It is a budget that embraces a different vision of the country. The new Conservative government believes that Canadians really pay too much in taxes. All members have known for quite a number of years that Canadians pay too much money in taxes.

Any money that is in excess of what is needed to run the country and to make sure that the federal programs and responsibilities are met should be passed back to the taxpayers in the form of tax relief if at all possible. In the budget we are making sure that Canadians get some tax relief. Twenty billion dollars in tax relief is quite a step for a new government to take in its first budget.

Holding people's money to fund pet projects had long been the way our money was handled in this country. That is not the way it should be handled. I believe firmly that the government will make sure that the taxpayers' money is spent in a very wise and responsible way, and will not fund pet projects of politicians.

The budget takes some very significant steps. It honours our commitment to lower the GST by 1%. We are going to eventually lower the GST by 2%, but to begin with in our first budget it is being lowered by 1%. The GST has been a sore point for Canadians generally ever since it was implemented. It was brought on stream by the Progressive Conservative government a number of years ago. It has been a sore point for Canadians but it has helped tremendously in the effort to balance our budget over the years and to have the healthy surpluses that we have had.

The former government balanced the budget and had surpluses, but we cannot forget that the GST helped tremendously in that. Free trade helped tremendously as well. But the GST has been a sore point and we made a commitment in the election campaign to start the process of lowering the GST and lowering taxes generally for Canadians. This is what we are doing.

The budget has a number of initiatives. It creates a new $1,000 Canada employment tax credit effective July 1. The GST reduction will start on July 1 as well. It is going to be a great Canada Day present for Canadians.

The employment tax credit will give Canadians a break on what it costs to work. That is visionary. We concentrate more on trying to find employment for people and create new jobs, but we never really concentrate on what it costs for people to go to work. It is going to give Canadians a break on what it costs to work, recognizing expenses for things such as home computers, uniforms and supplies which can be quite a significant cost. That is a bit of a visionary thing.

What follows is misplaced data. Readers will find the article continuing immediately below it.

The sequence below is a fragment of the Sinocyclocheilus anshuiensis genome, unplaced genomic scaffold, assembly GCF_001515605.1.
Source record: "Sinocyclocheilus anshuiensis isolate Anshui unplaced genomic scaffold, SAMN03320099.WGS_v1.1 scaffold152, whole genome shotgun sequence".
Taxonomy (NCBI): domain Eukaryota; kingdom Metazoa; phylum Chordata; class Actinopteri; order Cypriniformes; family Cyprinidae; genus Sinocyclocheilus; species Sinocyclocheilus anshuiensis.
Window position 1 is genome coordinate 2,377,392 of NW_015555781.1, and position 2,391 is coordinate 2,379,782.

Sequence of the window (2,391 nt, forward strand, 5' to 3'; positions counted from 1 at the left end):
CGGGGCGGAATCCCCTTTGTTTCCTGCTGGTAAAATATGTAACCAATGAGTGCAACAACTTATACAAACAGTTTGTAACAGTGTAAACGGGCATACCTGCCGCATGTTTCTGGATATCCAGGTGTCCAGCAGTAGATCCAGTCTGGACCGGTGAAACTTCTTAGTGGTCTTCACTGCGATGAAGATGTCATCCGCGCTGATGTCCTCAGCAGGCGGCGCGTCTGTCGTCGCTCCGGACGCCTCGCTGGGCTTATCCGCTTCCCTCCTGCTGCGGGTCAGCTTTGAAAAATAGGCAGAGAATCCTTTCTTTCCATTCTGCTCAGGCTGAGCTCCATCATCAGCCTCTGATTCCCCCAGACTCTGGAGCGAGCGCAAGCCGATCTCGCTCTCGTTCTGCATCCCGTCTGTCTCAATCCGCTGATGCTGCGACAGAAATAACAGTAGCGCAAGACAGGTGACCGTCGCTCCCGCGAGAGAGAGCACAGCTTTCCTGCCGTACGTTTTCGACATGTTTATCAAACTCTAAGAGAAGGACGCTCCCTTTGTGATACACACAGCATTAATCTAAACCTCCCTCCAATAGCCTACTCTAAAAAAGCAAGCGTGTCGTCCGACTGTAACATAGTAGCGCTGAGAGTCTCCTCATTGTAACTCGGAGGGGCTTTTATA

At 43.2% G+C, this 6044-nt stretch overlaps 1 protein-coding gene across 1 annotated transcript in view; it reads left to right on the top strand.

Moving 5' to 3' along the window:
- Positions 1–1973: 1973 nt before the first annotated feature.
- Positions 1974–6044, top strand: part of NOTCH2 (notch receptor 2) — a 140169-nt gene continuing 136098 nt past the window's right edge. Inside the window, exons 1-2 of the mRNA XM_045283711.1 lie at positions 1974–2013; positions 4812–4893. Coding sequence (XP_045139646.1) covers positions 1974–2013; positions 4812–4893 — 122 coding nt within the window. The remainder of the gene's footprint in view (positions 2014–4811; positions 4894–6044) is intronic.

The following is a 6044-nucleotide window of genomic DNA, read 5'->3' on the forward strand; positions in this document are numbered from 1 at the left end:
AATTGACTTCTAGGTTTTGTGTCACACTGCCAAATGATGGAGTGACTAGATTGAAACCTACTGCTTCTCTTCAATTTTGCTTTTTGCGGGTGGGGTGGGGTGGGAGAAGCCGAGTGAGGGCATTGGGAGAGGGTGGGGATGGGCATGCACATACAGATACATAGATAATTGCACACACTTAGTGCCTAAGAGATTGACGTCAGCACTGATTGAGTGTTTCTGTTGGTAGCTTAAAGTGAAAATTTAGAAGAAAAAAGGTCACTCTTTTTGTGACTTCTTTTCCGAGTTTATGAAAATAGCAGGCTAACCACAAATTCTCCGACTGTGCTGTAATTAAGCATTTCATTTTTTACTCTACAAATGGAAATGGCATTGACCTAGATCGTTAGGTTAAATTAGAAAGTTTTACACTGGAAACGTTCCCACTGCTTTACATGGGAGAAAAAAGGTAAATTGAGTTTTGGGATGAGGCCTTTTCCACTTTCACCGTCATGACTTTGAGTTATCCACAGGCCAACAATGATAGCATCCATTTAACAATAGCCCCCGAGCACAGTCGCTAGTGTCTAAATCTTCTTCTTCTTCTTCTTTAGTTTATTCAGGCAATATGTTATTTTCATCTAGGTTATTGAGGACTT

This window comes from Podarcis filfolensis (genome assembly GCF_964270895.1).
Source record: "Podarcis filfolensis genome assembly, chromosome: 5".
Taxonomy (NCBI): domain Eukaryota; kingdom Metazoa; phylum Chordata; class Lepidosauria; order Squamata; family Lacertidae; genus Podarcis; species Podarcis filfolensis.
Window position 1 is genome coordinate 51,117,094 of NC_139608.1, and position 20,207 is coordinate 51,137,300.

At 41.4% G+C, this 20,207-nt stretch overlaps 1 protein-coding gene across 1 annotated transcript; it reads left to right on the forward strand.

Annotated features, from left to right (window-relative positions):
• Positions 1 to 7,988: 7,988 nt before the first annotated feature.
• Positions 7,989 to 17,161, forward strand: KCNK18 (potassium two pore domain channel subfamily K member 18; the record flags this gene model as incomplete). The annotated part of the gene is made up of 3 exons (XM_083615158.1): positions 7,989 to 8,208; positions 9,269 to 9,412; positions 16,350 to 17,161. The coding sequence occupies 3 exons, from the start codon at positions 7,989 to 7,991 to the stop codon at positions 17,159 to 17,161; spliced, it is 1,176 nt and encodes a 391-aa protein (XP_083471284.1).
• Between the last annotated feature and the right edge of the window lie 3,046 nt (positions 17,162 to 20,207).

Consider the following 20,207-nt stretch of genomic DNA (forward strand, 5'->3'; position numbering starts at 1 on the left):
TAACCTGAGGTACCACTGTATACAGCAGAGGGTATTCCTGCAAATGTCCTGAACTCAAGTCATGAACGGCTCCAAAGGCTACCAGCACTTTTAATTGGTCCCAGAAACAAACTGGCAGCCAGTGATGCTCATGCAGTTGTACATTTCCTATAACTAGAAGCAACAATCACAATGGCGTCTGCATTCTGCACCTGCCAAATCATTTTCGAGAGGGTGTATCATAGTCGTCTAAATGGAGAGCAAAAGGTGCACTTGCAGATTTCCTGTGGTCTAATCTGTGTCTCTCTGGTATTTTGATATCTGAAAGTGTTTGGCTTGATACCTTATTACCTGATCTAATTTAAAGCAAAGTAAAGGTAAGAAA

The budget will also increase the basic personal exemption not only this year but for the next three years. Ultimately the basic personal exemption will be $10,000, which is something Canadians have been asking for as well.

The budget also keeps our election commitment on child care. Starting July 1, and it is no coincidence that we are starting on Canada Day, families with young children under six will receive $100 a month per child to assist with the cost of child care, $1,200 per child per year. This money is not going to be clawed back through reductions in any other income tested family support programs currently being offered by the federal government.

People were worried that it would be clawed back because of our federal income support programs. It is not going to be clawed back. We are encouraging the provinces not to claw back any of these benefits through reductions in their family support programs. That is very important because our child care plan is truly universal. The former government had a child care plan which was one size fits all. It did not meet the needs of many families in rural areas, families where parents are shift workers or families with a stay at home parent. Our plan delivers $1,200 per child per year to all families who have children under six years of age.

Also for families there is going to be a new physical fitness tax credit of up to $500. We have to help families wherever we can because the family unit is the basic building block in our society. The family needs help in a lot of areas. When looking at our budget, people will see that families are receiving help, that it is a family oriented budget so to speak.

The budget will create a $2,000 apprenticeship job creation tax credit for employers, a $1,000 apprenticeship grant to new apprentices, and a $500 deduction for the cost of tools needed to practise a trade.

This is the Conservatives' first budget, and it is indeed a good budget.